The American Academy of Pediatrics released its policy statement calling for repeal of the religious exemptions to child abuse and neglect laws that still exist in many states. (See Reuters’ report on the statement’s release.) It is the strongest statement yet to come out of the AAP’s Committee on Bioethics. Together with the policy positions taken by other professional medical and legal organizations (see below), it poses a powerful moral and practical argument for the idea that children’s healthcare is a legal duty.
The statement also included for the first time a well-developed argument against public funding for unproven methods of so-called healthcare by unlicensed providers. For example, most people are not aware that Medicare and Medicaid will pay for room and board at Christian Science sanatoria even though no medical treatment or palliative care is allowed there. Only Christian Science prayer treatment is allowed and, in fact, mandated for admission to such facilities. In a similar vein, the Internal Revenue Service allows tax deductions for payments to Christian Science practitioners (healers) for their prayers — in or outside sanatoria — and for which there is no proof of effectiveness. While the AAP did not specifically address that latter accommodation to the politically influential Christian Science church, its strong stand that public monies should not be spent on unproven spiritual and religious therapies might well be logically extrapolated to include the current IRS policy as well.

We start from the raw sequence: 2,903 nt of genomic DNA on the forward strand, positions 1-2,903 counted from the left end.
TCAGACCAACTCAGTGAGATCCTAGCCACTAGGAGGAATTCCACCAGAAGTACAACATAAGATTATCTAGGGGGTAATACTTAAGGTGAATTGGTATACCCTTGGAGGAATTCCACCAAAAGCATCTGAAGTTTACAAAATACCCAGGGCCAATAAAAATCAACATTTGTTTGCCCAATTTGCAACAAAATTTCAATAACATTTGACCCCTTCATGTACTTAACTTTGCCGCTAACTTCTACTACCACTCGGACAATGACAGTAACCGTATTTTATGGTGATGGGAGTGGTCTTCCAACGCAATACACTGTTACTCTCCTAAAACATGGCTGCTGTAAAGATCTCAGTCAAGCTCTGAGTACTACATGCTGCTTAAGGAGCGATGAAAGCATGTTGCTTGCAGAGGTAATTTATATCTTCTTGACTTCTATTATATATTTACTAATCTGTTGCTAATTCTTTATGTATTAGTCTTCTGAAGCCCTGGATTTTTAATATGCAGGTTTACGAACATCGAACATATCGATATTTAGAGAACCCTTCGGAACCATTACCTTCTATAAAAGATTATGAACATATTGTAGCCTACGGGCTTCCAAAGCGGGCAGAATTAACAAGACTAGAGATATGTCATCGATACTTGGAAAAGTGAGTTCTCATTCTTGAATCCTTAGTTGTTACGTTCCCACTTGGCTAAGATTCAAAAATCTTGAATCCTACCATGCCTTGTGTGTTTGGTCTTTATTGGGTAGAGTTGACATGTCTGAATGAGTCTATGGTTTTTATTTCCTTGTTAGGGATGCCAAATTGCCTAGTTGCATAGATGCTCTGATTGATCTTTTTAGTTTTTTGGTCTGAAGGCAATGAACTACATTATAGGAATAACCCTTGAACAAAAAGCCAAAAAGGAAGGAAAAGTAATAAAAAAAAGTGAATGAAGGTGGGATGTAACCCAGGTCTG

Below are links to some of the professional medical, legal, and child welfare organizations supporting repeal of the religious exemptions: